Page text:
Art for Art’s Sake

The quality of the artwork in the Canadian WECA books has often received unwarranted malignment for its primitive, almost amateur quality. Though it’s true that this was sometimes the case for the fledgling comic book industry of the early forties, It’s amazing to think how many of the WECA comic illustrators went on to have careers in fine arts in Canada once the WECA era came to an end. In this quick post I’d like to draw attention to the ones I can confirm produced fine art pieces.

Nelvana splash from Triumph Comics No. 27 by Dingle
Nelvana splash from Triumph Comics No. 27 by Dingle

Adrian Dingle seems to have been the Dean of the WECA artists creating Nelvana for his own Hillborough Studios and then becoming art director for Bell Features and doing the majority of their covers besides being responsible for the creation of Nelvana and The Penguin among others. He had had significant art training before drawing comics in the early forties.

Red and Gray, Gloucester Harbour c. 1965 by Dingle
Red and Gray, Gloucester Harbour c. 1965 by Dingle

 

Phantom Rider splash from Wow Comics No. 23 by Jerry Lazare
Phantom Rider splash from Wow Comics No. 23 by Jerry Lazare

Jerry Lazare is best known for his Nitro, Drummy Young, Purple Rider, and The Dreamer strips in Bell Features books. He is still going strong today with his own website [http://www.lazarestudio.com/].

Gerald Lazare next to one of his pieces probably early eighties.
Gerald Lazare next to one of his pieces probably early eighties
Canada Jack splash from Canadian Heroes Comics Vol. 4, No. 1 by George M. Rae
Canada Jack splash from Canadian Heroes Comics Vol. 4, No. 1 by George M. Rae

Over at Educational Projects in Montreal we had George M. Rae who created Canada Jack and later in his career became president of the Arts Club of Montreal.

Untitled Watercolour by George Menendez Rae
Untitled Watercolour by George Menendez Rae
Three T's splash from Joke Comics No. 1 by Mel Crawford
Three T’s splash from Joke Comics No. 1 by Mel Crawford

Mel Crawford who drew “The Three T’s” in early Joke Comics and who illustrated the first “Young Commandos” strip in Commando Comics No. 1 (the Canadian tip of a huge iceberg of accomplishments south of the border that includes  Dell, Gold Key, and Golden Book art) is still with us and doing well in his later life fine art career [http://melcrawford.com/].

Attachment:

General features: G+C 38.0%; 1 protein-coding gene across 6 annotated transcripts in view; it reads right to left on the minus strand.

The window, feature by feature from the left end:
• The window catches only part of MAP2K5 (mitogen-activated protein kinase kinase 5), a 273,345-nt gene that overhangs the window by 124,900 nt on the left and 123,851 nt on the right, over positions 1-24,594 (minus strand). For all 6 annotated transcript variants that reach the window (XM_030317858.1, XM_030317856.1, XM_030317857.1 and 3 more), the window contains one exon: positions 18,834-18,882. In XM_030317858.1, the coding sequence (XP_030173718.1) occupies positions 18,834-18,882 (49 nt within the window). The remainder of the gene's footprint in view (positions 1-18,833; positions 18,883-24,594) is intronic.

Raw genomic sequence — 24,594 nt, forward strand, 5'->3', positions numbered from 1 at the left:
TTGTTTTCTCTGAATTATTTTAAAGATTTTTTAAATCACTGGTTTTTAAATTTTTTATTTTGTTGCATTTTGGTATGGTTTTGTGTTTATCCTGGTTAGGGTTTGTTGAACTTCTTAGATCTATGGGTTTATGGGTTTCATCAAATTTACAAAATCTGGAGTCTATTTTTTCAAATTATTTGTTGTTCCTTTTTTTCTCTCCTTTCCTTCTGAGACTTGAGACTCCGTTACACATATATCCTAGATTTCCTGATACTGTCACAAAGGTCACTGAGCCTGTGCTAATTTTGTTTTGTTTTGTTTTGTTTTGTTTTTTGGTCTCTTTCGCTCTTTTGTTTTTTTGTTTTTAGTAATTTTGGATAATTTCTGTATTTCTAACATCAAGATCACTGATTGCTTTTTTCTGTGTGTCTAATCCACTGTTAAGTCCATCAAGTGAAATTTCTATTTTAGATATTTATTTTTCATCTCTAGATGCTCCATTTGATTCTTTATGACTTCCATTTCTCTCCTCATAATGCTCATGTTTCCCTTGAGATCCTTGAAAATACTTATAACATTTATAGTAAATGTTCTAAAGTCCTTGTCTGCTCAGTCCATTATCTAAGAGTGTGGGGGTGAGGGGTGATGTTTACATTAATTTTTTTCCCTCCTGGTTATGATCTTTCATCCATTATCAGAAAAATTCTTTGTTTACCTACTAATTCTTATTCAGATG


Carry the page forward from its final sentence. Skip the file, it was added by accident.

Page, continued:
Carolina Beach, Watercolour by Mel Crawford
Carolina Beach, Watercolour by Mel Crawford
Polka Dot Pirate splash from Slam Bang Comics No. 7 by Ross Mendez
Polka Dot Pirate splash from Slam Bang Comics No. 7 by Ross Mendez

Ross Mendes, the teen-age creator of the Polka Dot Pirate and the one-shot (Active Comics No. 28) Top Hat ‘n’ Tales detective team became a strong abstract artist after the forties.

Sick Girl by Ross Mendes
Sick Girl by Ross Mendes
Splash from Canadian Heroes Comics Vol. 4 No. 1 by Sid Barron
Splash from Canadian Heroes Comics Vol. 4 No. 1 by Sid Barron

Sid Barron, who did many stories for Educational Projects and perhaps was more famous for his editorial cartoon work in the sixties and seventies, produced some fine art pieces that sold well.

Sid Barron show catalogue
Sid Barron show catalogue

I can even find one piece of fine art from Ed Furness, Adrian Dingle’s counterpart at Anglo-American Publications.

Ed Furness uknown title
Ed Furness unknown title
Major Domo splash from Joke Comics 21 by Avrom Yanovsky
Major Domo splash from Joke Comics 21 by Avrom Yanovsky
Lucky splash page from Joke Comics No. 3 by Oscar Schlienger
Lucky splash page from Joke Comics No. 3 by Oscar Schlienger

And I cannot leave out two of my favourite Bell artists, politically charged father of Lovin’ Spoonful guitarist Zal Yanovsky, Avrom Yanovsky (creator of Major Do Mo), and Swiss born Oscar Schlienger  (creator of Colonel Braggart), both doing most of the comic illustration in Joke Comics. Avrom became best known for his political cartoons and murals and Schlienger for producing and teaching art in the Bancroft area.

Norman Bethune mural by Avrom Yanovsky
Norman Bethune mural by Avrom Yanovsky
Oscar Schlienger recent show catalogue.
Oscar Schlienger recent show catalogue